iPhones get sun, leg power
When batteries aren't enough
Two new alternative power sources for digital gadgets such as the iPhone and iPod touch have just surfaced - one powered by the sun and one powered by you (and your bicycle).
Novothink of Oakland, Califoria has announced its new Solar Surge line of cases, one for the iPhone 3G and 3GS and one for the iPod touch. The company claims that its Solar Surge cases are the first solar chargers to be Apple-certified.
Both have soft-touch, non-slip cases - the iPhone version is available in eight solid and metallic colors, and the iPod version in four. Both have solar panels that output 5.5V at 100mAh in full sunlight, pumping juice into 1500mAh 3.7V lithium-polymer batteries that provide 120 per cent of the the Apple handhelds' built-in batteries.
More useful in Dubai than London
According to Novothink, two hours of direct sunlight will provide about 30 minutes of talk time on a 3G network or 60 minutes of talk time on a 2G network. But don't expect to use a Surge on your first-generation iPhone. It's not supported.
The Solar Surge for the iPod touch will be available later this month and the iPhone version in November; both will set you back $69.95 (£42.65).
Solar cases are harder to come by, but Freeplay's single-panel TuffCharge Solar should be available this quarter - but there's no word yet whether it will be Apple-certified, as is Novothink's Solar Surge line.
Phone manufacturers are also getting into the solar game. Samsung, for example, should release its Solar Crest (aka Solar Guru) soon, and their Blue Earth later this year - both have a built-in solar chargers. LG is working on one, as well.
But since the sun is not always shining, folding-bicycle manufacturer Dahon of Los Angeles, California is introducing a charger that is powered by a more-reliable energy source: your legs.
From Bike Hugger comes word of Dahon's BioLogic FreeCharge, a charger that siphons power from any industry standard dyno hub, pumps it into its battery, then makes it available over USB for your iPhone, iPod, GPS, or similar USB-chargeable device.
Useful if you need to call ahead to order a pizza after a long ride
An iPhone will take about three hours to receive a full charge, but the FreeCharge can also be used as a supplemental power source, thus allowing your iPhone or standalone GPS to keep you on course longer than if it were running on battery power alone.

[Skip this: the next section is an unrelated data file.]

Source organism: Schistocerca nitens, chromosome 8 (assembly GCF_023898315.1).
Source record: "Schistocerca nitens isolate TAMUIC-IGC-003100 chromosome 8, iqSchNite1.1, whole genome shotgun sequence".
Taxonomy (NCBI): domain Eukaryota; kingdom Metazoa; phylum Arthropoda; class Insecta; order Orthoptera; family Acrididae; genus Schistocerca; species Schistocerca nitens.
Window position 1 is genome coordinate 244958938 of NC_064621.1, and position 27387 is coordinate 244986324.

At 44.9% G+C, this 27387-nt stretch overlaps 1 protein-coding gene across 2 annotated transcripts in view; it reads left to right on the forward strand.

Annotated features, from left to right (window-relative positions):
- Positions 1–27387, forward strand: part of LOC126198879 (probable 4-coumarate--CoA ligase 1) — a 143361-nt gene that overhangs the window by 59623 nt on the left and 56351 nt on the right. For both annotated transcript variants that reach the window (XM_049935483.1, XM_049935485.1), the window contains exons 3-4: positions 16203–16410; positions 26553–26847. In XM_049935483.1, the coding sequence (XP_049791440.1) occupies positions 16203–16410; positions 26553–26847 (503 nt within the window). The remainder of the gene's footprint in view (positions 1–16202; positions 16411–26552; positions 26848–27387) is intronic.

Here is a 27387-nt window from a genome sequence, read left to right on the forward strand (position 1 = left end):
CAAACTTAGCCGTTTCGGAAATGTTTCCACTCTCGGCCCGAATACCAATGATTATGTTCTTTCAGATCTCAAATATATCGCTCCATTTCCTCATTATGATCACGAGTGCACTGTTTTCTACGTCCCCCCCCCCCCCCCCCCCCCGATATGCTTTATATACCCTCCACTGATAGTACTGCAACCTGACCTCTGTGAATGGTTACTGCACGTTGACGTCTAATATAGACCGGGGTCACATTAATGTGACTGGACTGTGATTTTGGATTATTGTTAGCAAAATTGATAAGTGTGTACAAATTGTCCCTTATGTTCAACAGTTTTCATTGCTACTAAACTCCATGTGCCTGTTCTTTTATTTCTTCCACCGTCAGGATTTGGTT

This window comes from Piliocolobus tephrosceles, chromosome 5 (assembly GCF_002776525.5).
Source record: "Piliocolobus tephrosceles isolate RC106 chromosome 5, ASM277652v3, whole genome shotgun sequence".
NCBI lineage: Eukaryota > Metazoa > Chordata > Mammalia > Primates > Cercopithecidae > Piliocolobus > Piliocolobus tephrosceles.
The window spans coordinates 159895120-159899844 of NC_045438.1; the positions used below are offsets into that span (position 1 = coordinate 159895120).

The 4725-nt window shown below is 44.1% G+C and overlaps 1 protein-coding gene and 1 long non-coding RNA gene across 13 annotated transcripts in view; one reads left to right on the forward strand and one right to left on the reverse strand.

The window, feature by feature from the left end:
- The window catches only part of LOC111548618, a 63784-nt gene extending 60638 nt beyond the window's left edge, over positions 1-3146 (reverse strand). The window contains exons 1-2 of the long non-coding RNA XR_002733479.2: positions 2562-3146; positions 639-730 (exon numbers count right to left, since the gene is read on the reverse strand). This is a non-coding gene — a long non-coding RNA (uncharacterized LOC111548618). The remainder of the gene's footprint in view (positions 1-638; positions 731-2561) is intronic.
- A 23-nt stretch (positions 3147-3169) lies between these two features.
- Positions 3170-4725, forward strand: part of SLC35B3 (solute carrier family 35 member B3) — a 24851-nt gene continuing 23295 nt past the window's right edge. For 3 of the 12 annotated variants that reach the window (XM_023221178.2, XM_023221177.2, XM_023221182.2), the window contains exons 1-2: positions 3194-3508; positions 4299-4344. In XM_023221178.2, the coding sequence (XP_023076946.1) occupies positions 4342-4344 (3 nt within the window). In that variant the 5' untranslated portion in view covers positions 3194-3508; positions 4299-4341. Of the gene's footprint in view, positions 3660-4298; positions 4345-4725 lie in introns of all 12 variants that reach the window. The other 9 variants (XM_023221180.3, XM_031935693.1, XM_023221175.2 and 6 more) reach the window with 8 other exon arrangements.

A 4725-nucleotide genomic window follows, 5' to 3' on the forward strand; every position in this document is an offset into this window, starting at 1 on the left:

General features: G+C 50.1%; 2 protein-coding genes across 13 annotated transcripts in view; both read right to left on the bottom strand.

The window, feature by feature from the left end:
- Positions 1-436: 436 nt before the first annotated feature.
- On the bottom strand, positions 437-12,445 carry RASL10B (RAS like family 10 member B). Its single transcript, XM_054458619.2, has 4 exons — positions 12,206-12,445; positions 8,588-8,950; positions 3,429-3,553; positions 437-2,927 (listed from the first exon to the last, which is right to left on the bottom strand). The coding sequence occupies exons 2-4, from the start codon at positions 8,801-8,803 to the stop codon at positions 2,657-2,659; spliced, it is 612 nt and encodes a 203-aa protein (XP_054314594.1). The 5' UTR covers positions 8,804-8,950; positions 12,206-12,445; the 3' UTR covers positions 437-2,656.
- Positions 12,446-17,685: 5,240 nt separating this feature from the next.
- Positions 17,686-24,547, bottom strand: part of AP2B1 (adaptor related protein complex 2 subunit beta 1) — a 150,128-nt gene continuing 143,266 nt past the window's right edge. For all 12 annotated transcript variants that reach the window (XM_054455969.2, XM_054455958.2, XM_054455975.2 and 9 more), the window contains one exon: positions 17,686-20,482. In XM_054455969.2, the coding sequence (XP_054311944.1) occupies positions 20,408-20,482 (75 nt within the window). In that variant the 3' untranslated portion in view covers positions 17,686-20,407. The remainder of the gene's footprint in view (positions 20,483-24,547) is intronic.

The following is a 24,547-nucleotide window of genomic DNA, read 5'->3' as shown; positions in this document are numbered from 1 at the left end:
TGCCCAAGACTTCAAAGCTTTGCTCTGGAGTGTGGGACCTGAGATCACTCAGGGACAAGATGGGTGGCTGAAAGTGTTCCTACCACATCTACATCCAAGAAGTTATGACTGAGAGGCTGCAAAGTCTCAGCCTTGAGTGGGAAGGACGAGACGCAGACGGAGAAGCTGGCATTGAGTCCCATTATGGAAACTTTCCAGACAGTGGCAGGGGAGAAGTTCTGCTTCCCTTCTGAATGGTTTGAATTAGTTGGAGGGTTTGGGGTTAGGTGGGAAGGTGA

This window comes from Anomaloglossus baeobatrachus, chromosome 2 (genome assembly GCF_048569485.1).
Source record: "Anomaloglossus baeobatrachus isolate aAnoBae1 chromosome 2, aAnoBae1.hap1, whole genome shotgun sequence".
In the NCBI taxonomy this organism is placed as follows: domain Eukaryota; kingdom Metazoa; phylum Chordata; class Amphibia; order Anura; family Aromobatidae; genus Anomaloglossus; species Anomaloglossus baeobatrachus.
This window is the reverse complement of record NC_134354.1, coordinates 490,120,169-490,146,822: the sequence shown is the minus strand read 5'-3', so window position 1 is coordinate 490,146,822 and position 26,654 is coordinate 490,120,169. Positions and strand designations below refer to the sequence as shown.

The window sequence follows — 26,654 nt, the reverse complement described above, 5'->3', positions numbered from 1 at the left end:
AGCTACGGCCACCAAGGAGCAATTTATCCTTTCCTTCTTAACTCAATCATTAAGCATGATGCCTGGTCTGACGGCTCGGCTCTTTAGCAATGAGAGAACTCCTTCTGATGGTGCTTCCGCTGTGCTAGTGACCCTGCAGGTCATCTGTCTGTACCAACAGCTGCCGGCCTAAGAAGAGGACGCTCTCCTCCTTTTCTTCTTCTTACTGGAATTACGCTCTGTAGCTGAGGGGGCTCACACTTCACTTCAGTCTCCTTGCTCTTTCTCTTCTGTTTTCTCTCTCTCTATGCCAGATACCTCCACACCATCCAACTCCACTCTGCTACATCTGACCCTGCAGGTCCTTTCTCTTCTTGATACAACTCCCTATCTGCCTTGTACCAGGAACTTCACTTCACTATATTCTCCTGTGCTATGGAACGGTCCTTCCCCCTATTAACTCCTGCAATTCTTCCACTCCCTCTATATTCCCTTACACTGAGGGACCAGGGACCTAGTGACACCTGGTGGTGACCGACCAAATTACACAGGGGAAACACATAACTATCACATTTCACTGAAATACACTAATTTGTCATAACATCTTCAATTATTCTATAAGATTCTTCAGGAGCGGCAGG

The BioLogic FreeCharge is scheduled to appear next March for $99 (£60). Dahon will also include it as standard equipment on two of its bikes, the Ios XL and the Speed TR. ®
Speaking of iPod cases, word comes today from Engadget that cases from Hama showed up at the IFA show in Germany for the fifth-generation iPod nano and third-generation iPod touch, both expected to be announced at an Apple event next Wednesday - and that the cases have openings on their backs to accommodate the oft-rumored addition of cameras.
"Try to keep up - iPhone batteries haven't exploded. "Exploding" iPhones have all been dropped by their clumsy, undoubtedly-Windows-using owners. ... If you want to puke up more anti-Apple vitriol, at least try to make it accurate."
Oh dear, it seems I've disturbed a tried-and-true Apple fanboi. Imagine that.
Perhaps it wasn't evident to you, but when I said "or do I have to wait until more batteries explode", I was not referring specifically to Apple; I was referring to batteries in general, specifically when left in direct sunlight. Perhaps you would have understood that if you had actually read the rest of my comment instead of perceiving "anti-Apple vitriol" in everything you read.
@Allan Rutland -- You're not the only one; I had the same thought. Unfortunately, such logic is rarely experienced by designers and Apple fans.
@ John Robson
Your comments make me sad for the future of human kind.
"BUT leccy isn't available when out and about on a long ride. On my commute this morning my GPS cycle computer shutdown from low battery :("
WTF! You need a GPS for a ride which, by the term commute, seems to imply that it is a regular journey?
"I must have accidentally left it on after my weekend jaunt (yes it should have an auto shutoff if it doesn't move for 10 minutes, but that's not my fault)"
So whose fault is it then, quick call injury lawyers 4 U, someone is to blame for your inability to either turn off your GPS when you finish with it or remember how to get to work
I can only hope that you were able charge your GPS at work yesterday or are you still cycling round in circles wailing about how unfair it all is!
Convenience - not environment
There seems to be a bit of talk about the environmental aspect of the kit. I don't think that's the actual argument. Looks to me like this is being sold on convenience more than anything else. If you want to take your iPhone/iPod camping (and you earn enough money) then it's a good idea.
The biggest issue I see is the price. A 5v regulator and USB socket can be got for well under a fiver in the UK (£5). Add in a few quid for buffer components and a cute little box to put it in and you can build half a dozen for your £60.......
@ Mr. Omega
I could charge any device multiple times for that much leccy.
BUT leccy isn't available when out and about on a long ride. On my commute this morning my GPS cycle computer shutdown from low battery :(
I must have accidentally left it on after my weekend jaunt (yes it should have an auto shutoff if it doesn't move for 10 minutes, but that's not my fault)
I actually like this idea, although one that would run off my existing battery packs already on the bike would be good (8*AA pack runs my lights, must be able to get 5v regulated out of that...)
Try to keep up - iPhone batteries haven't exploded. "Exploding" iPhones have all been dropped by their clumsy, undoubtedly-Windows-using owners.
If you want to puke up more anti-Apple vitriol, at least try to make it accurate.